Did you think that the Lance Briggs situation in Chicago had gone away? Nope. Briggs is still holding out in protest of the Bears applying the franchise tag to him, and it seems that he has support from at least one of his teammates. The Chicago Tribune details an interesting silent protest that occurred at Bears practice yesterday:
With five weeks left until the start of training camp, linebacker Brian Urlacher understandably had nothing to say Wednesday on his way off the field after the Bears' final organized team activity.
Urlacher already had made a statement anyway, subtle yet significant, by wearing Lance Briggs' No. 55 during practice in support of a teammate locked in a contract dispute with the Bears bound only to get worse.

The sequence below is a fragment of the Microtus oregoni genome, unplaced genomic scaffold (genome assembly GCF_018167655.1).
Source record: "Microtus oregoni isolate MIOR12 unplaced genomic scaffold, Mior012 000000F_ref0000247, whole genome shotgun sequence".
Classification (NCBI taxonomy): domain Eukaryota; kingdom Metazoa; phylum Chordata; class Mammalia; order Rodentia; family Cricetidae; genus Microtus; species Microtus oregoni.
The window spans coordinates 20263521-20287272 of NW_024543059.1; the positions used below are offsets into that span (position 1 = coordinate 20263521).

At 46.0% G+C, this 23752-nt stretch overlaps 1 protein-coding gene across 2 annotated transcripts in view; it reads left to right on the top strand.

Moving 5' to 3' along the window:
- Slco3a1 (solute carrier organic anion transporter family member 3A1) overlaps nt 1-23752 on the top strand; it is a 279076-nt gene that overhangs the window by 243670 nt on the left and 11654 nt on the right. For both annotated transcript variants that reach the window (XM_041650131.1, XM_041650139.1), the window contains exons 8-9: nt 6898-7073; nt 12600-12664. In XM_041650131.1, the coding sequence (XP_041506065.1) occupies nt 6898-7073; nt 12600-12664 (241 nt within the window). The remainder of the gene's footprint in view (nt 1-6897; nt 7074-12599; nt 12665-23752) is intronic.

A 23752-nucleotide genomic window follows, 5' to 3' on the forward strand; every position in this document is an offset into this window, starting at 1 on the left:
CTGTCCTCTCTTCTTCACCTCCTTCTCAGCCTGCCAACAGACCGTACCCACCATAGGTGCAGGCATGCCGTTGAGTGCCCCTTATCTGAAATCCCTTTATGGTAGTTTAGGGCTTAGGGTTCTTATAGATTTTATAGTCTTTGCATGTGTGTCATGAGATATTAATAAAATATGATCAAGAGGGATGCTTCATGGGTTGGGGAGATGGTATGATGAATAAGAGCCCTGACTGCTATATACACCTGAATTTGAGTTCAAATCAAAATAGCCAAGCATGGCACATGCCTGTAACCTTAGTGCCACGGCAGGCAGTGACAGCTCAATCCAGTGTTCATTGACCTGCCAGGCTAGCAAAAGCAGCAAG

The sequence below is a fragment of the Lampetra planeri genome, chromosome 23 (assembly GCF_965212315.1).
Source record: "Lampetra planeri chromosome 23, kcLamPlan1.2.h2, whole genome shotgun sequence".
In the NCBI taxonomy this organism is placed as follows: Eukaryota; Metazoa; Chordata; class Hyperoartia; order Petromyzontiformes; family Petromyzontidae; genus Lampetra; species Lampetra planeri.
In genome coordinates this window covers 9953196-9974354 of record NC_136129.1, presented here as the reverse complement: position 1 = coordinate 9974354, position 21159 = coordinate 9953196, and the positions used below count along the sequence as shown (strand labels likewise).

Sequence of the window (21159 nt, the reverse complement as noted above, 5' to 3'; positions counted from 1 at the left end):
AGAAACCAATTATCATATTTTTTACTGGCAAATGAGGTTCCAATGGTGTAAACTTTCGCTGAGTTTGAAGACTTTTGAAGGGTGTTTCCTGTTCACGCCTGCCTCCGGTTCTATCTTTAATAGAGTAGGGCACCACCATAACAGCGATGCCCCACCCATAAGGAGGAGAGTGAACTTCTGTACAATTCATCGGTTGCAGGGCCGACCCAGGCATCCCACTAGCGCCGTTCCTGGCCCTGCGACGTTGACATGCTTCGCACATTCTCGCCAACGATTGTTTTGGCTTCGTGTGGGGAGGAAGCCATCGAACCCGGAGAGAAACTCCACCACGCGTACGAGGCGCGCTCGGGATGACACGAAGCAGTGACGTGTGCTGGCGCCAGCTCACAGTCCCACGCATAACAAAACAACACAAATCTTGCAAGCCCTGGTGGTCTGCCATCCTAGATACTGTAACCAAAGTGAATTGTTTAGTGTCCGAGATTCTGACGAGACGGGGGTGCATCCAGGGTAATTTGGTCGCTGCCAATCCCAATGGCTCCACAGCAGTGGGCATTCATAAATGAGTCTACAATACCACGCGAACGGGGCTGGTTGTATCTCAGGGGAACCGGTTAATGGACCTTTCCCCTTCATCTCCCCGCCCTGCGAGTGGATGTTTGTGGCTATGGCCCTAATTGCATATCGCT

Without Briggs on the field the Bears look very thin at OLB, and without playing Briggs stands to lose $7.2 million this season. What this entire situation reveals is the inherent flaws in the franchise tag. When it was first created it was meant as a means for teams to be able to keep their franchise player, a player the likes of Peyton Manning, Tom Brady, or LaDanian Tomlinson. Since its inception however, the tag has been abused by teams. The mere fact that the tag has been used on a kicker not named Vinatieri should be a clear indication that the tag is being abused. As always, there is a simple solution to this problem. In the next collective bargaining agreement the franchise tag needs to be limited to one year. If a team can't work out a long term deal with a star given a year, why should that player be forced to play there for as long as the team is willing to franchise him? Limiting the ability of teams to franchise a player to one year would both maintain the original intent of the franchise tag as well as help to avoid situations such as the one unfolding right now in Chicago.